One of the biggest upsets in 2020 was the huge surprise win that saw Daishi Nagata (15-2-2, 6) take the Japanese title 140lbs from Koki Inoue, the cousin of Naoya and Takuma Inoue, in one of the first shows back in Japan after boxing was put on the back burner due to the pandemic. Since that win Nagata has defended the title once, thanks to a technical draw against Akihiro Kondo, and this coming Thursday he'll be looking for his second defense as he takes on the unbeaten Masahiro Suzuki (5-0, 3). On paper Nagata is the big favourite, but will he manage to avoid an upset like the one he inflicted on Suzuki? Or will Suzuki be able to become the latest Japanese champion at 140lbs? Lets take a look at the fighters, how they match up and who we think will come out on top.
Of the two men Nagata is the clear favourite coming in to this bout. The 31 year old southpaw has been a professional since 2014, is the current Japanese champion and has faced a genuine who's who of the domestic scene. He fought Takeshi Inoue in his debut, fighting to a draw, and since then has shared the ring with Quaye Peter, Vladimir Baez, Takashi Inagaki, Rikki Naito, Cristiano Aoqui, Koki Inoue and Akihiro Kondo. Not only that but he has also shown he belongs in title level fights, giving Naito hell in a razor close 2018 bout and beating Koki Inoue.
In the ring Nagata is a well skilled boxer-fighter. He's at his best when he's applying intelligent pressure. Getting in and out and using his surprisingly quick feet. He's not that polished, but he's quick, strong, physically powerful, fights at a good tempo with under-rated punching power and really good stamina. In fact it was his stamina against Naito which made the fight so close, with Naito tiring and Nagata really coming on strong late on. Sadly though he's not the smartest of fighters and like many newly crowned champions he wanted his first defense to be a fan friendly one, and ended up holding his feet too long against Kondo, leading to that fight being a very close and competitive one. Not the showcase first defense he would have wanted. Given how bad that performance was we're expecting a much better one here against a very lively challenger.
Whilst Nagata is a strong, tough, lump of a fighter the exact opposite is true of Suzuki who is a much more rounded boxer, with good movement and a solid boxing brain. He was one of the few fighters over the last few years who really impressed on debut, when he beat Antonio Siesmundo, but sadly we've never seen that same level of performance from him since. In fact his performance have been rather mixed following his very impressive debut, though in fairness his competition has been pretty solid. In just 5 bouts he beaten Siesmundo, the heavy handed Kosuke Arioka, the solid domestic level Hokuto Matsumoto and former OPBF title challenger Takahiro Oda. And whilst he hasn't shown the same incredible potential he showcased on his debut but has shown a good boxing brain and he seems to be a fighter who is, slowly, finding his identity in the ring. He looks like he can do it all, box, move, punch and fight, but probably does need to find what he likes to do and focus on that more than he has at times.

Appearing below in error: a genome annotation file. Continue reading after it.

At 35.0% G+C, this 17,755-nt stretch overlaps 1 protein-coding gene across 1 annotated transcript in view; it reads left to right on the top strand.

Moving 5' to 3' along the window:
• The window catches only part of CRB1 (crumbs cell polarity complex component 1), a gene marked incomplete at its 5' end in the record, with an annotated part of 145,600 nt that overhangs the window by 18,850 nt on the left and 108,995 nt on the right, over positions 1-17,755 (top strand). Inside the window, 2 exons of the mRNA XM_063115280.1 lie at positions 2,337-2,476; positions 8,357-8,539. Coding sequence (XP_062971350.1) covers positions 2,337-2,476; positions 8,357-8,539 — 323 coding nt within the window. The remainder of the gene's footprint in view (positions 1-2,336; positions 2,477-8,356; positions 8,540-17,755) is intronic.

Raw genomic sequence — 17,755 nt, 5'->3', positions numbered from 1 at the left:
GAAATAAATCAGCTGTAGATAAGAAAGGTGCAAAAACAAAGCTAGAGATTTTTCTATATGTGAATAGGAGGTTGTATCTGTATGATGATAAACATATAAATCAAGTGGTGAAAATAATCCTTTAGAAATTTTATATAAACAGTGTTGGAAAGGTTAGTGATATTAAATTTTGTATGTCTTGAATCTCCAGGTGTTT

Whilst we have been genuine impressed by Suzuki, it needs noting that he was hurt by Arioka, and seemed to struggle against Matsumoto. He has got questions to answer, and most notably one of those is his stamina. He looked good for 6 rounds against Siesmundo in his debut, and 6 rounds against Kelvin Tenorio, but we've never seen him go beyond 6 rounds, and this title fight will be a 6 rounder. We've also never seen him in with a southpaw, with Nagata set to be his first lefty, which is a second potential issue for Suzuki. Given Nagata's pressure and aggression Suzuki will need to be on his P's and Q's from the opening bell, he need to stay focused and be fully aware of what Nagata can bring, and we're not 100% sure Suzuki has that level of focus... yet.
In terms of pure skills Suzuki is, for our money, a level above Nagata. He's a smoother, not natural boxer. Skills however aren't the only thing important in a fight and we suspect the experience, physicality and the fact Nagata is comfortable fighting 8, 10 and even 12 rounds, will prove vital here.
We're expecting Suzuki to start well, out boxing Nagata, moving around the ring, landing shots against the slower man. But unfortunately winning the early rounds won't be enough and as the bout goes on Nagata's pressure will build, and he will begin to break down Suzuki, both physically and mentally. The early success of Suzuki will be used to fire up Nagata who will come on strong in the second half of the fight and will break down Suzuki in the later stages.
If Suzuki can stay focused, can rely on his boxing, and can keep the bout at range, using his footwork, and can keep it up for 10 rounds he could take a decision. But that's a massive if, and one we're not expecting from him. He's got the technical ability, but we don't think he's got the other tools needed to take home the victory.
Prediction - TKO8 Nagata
Having canned the old "Full Schedule" of Asianboxing we have instead decided to concentrate more on the major bouts. This section, the "Preview" section will look at major bouts involving OPBF and national titles. Hopefully leading to a more informative style for, you the reader.